"Vegas forced me to approach people and talk to them," he says. "I've never been able to bullshit my way into situations, and this is not a town for anyone who is quiet. But I find that people appreciate it when you mean what you say."
Cy took note of his brother's burgeoning success in 1999 and quit his gig as a machinist for an aerospace firm in Southern California. Soon he, too, was on the nightlife fast track, hosting high rollers at MGM's elite cocktail lounge, Tab. He had a knack for making guys with $500,000 lines of credit feel important. So much so that they'd occasionally hand him $10,000 tips. Within a few years the brothers had received a course in nightclub management.
In 2001, Victor Drai poached Jesse to run the door of his eponymous after-hours club. In no time at all, Jesse was overseeing the entire operation. Four years later, Steve Wynn opened Wynn Las Vegas, which featured an ill-fated nightclub called La Bête. Drai rode in for the redo. Needing youthful partners with good connections, he roped the Twins. He gave them a piece of the profits to do the heavy lifting, and rechristened the place Tryst. In October 2005, two months before the club's unveiling, the brothers got things rolling with a huge party at La Bête to celebrate their birthday. "The music was great, the vibe was great, the place was filled with high rollers," remembers Quira Manthei, who now works at TAO. "I wanted to go to Jesse and Cy's place every night."
Steve Wynn expected the revamped place to gross $18 million in its first year. The Twins more than doubled that. "Their fuckable rating is up there," says Roman Jones, who co-owns Mansion in Miami and Privé in Vegas. "They're at the club every night. Their work ethic inspires the people they employ."
Indeed, both can be spotted bending down to pick up tiny pieces of trash that litter Tryst's carpeted staircase, and both take it upon themselves to deal with unpleasantness—everything from a dude cutting in line at Tryst to a customer lighting a blunt at Drai's.
The brothers eschew costly advertising in favor of personalized marketing. They employ a team of fast-talking, sharply dressed hosts to recruit deep-pocketed customers (bottle service accounts for 75 percent of Tryst's revenues), keep track of their preferences, and make sure they're happy at all times—whether they need a table full of girls, a birthday cake ablaze with candles, their own theme song (played right before a bunch of bottles are carried out), or table-side performances by rappers like Xzibit and Ne-Yo.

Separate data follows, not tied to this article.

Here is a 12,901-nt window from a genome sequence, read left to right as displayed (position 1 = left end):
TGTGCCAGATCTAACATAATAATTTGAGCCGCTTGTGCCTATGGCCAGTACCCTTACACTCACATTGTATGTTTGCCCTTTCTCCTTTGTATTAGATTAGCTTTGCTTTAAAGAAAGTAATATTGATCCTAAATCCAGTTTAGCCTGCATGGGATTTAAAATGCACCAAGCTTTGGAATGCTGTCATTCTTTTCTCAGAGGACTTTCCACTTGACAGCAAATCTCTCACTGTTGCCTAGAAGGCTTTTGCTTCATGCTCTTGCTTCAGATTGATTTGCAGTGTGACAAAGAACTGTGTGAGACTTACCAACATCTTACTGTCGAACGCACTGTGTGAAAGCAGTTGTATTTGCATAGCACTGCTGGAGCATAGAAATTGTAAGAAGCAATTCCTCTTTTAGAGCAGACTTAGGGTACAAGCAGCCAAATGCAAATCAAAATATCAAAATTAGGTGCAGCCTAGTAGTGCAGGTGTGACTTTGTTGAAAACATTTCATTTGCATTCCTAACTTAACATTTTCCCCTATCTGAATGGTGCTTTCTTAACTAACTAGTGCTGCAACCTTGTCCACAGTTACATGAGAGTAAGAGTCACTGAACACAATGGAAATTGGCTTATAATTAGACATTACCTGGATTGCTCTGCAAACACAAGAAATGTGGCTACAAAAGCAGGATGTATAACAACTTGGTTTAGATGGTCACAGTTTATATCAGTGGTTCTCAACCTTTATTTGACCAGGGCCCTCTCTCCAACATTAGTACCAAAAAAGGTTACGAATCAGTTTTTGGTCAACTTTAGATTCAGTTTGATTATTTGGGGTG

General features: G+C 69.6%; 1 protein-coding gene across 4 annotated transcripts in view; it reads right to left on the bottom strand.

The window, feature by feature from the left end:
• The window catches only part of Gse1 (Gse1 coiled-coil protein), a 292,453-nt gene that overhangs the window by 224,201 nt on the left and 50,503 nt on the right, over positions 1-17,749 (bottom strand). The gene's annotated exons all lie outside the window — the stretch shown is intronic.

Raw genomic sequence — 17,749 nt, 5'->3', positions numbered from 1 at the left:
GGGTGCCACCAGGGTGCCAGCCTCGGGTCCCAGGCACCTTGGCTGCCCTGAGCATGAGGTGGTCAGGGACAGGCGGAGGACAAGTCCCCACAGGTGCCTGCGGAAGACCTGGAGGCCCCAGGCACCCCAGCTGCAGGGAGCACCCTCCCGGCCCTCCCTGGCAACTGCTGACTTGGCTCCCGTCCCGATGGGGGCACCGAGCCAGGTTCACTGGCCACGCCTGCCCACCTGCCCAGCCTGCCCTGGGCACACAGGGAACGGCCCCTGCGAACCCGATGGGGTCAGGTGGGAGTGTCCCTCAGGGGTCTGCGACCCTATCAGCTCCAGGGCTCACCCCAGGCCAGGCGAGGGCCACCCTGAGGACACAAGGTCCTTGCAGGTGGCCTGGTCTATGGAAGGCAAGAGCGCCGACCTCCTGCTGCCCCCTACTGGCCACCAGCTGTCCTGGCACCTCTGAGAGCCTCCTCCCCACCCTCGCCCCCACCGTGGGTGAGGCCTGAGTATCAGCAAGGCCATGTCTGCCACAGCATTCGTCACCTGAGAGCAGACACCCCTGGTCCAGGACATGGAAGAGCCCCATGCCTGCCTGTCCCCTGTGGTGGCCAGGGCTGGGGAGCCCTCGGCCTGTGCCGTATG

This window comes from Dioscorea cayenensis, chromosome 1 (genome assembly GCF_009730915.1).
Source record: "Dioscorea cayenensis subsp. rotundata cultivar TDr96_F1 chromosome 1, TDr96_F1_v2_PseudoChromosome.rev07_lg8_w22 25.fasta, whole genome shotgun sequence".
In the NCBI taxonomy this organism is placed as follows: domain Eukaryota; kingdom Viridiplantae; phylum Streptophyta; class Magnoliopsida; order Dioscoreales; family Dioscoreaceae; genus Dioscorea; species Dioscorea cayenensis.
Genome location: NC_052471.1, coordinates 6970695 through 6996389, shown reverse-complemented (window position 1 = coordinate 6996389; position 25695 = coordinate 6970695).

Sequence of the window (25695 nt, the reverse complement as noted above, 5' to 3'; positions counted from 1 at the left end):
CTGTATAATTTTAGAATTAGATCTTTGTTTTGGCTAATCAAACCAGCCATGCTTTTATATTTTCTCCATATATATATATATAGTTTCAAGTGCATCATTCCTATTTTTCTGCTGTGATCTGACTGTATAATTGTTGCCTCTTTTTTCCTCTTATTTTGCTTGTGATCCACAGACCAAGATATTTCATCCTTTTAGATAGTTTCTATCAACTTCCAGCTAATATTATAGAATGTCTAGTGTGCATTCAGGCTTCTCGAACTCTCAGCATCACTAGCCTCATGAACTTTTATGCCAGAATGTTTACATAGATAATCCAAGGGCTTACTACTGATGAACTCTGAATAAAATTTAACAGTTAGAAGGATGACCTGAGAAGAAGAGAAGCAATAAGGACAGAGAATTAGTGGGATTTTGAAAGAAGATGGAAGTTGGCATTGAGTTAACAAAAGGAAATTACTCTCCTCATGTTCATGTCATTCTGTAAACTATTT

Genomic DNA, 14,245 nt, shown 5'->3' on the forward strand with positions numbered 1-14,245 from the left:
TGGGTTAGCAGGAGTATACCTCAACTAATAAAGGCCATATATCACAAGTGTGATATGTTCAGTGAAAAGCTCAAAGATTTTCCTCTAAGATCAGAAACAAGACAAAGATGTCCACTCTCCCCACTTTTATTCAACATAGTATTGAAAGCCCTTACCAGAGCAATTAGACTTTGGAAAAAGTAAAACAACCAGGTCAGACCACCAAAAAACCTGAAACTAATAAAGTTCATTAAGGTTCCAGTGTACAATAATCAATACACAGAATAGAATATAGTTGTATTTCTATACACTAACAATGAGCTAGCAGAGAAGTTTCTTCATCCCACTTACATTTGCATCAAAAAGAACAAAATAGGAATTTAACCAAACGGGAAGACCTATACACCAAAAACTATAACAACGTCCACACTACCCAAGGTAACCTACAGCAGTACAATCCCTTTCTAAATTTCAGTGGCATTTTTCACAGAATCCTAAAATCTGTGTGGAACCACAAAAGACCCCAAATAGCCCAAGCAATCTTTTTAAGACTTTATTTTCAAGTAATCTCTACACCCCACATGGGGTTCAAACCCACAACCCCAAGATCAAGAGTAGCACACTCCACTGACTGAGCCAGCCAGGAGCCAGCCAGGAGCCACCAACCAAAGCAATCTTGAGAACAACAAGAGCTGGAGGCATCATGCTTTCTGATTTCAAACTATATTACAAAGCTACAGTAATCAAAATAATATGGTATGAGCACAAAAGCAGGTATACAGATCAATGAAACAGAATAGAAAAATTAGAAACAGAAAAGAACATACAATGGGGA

When it comes to dealing with clients, Jones says, Cy and Jesse know how to "draw the most fun and the most money out of their space. They seat one big-bottle buyer near another and try to create a competition." After the Ricky Hatton–Floyd Mayweather fight last December, Tryst instigated a "bottle war" between two high rollers, who were provided with custom-made silk boxing robes and introduced by Michael Buffer (at a cost of $5,000). The winner, a stock trader from London—nicknamed the Fireman for his habit of spritzing Dom Perignon around—ordered $160,000 worth of champagne. The runner-up, a real-estate developer from Memphis, cleared $100,000. Bottles of Dom were being carried out 50 at a time. The club grossed $1 million.
"Where's the Drai-mobile?" Cy asks, standing at Wynn's valet parking, moments before Drai's limo pulls up. The 1993 Lincoln stretch is tricked out with a suede roof, wood trim, a bumping sound system, and a high-def TV—the customization a birthday present from the Twins. It's a fine ride for a Wednesday-evening jaunt to LAX.
After passing through that club and another, Wasted Space, a new spot at the Hard Rock, the brothers leap back into the limo with three blondes. Jesse has been avoiding alcohol tonight—running a finger across his throat each time someone offers him some.
As the limo rolls toward Las Vegas Boulevard, he and Cy strike up a debate about whom Drai favors more, eventually agreeing on Jesse. The thought hangs in the air for all of one beat before Cy counters, "Yeah? But I get more pussy." Drai beams. Jesse looks amused. Before anyone can reply to this assertion, Cy surveys the back seat. "Who's dated more of the girls in this car?" he asks. "I've gone out with all of them."
The group arrives at Spearmint Rhino, and their booth is quickly swarmed by a posse of strippers. Cy hands one $20 to go away. When her face sags in disappointment, he gestures toward a girl from the limo. "Give her the most outrageous lap dance I've ever seen," he says.
The stripper mounts Cy's friend, who puts up no resistance. Before long, she's making out with a guy in a corner booth.
The following day, looking a little worse for wear, Cy sits in the huge living room of his brother's home facing a large sixties-style painting of his mother. Hunched over his cell, he's firing off messages. "I'm sending out apology texts; sorry, sorry, sorry," he says. Come nightfall, his penance complete, he puts on an ivory-colored suit and gets back to business at Tryst. The club is so packed that Drai feels compelled to surrender his beloved front-and-center booth to an elderly Middle Eastern man, who enjoys a dance from a trio of off-duty strippers. In the world of the Waits twins, the customer is always the first priority.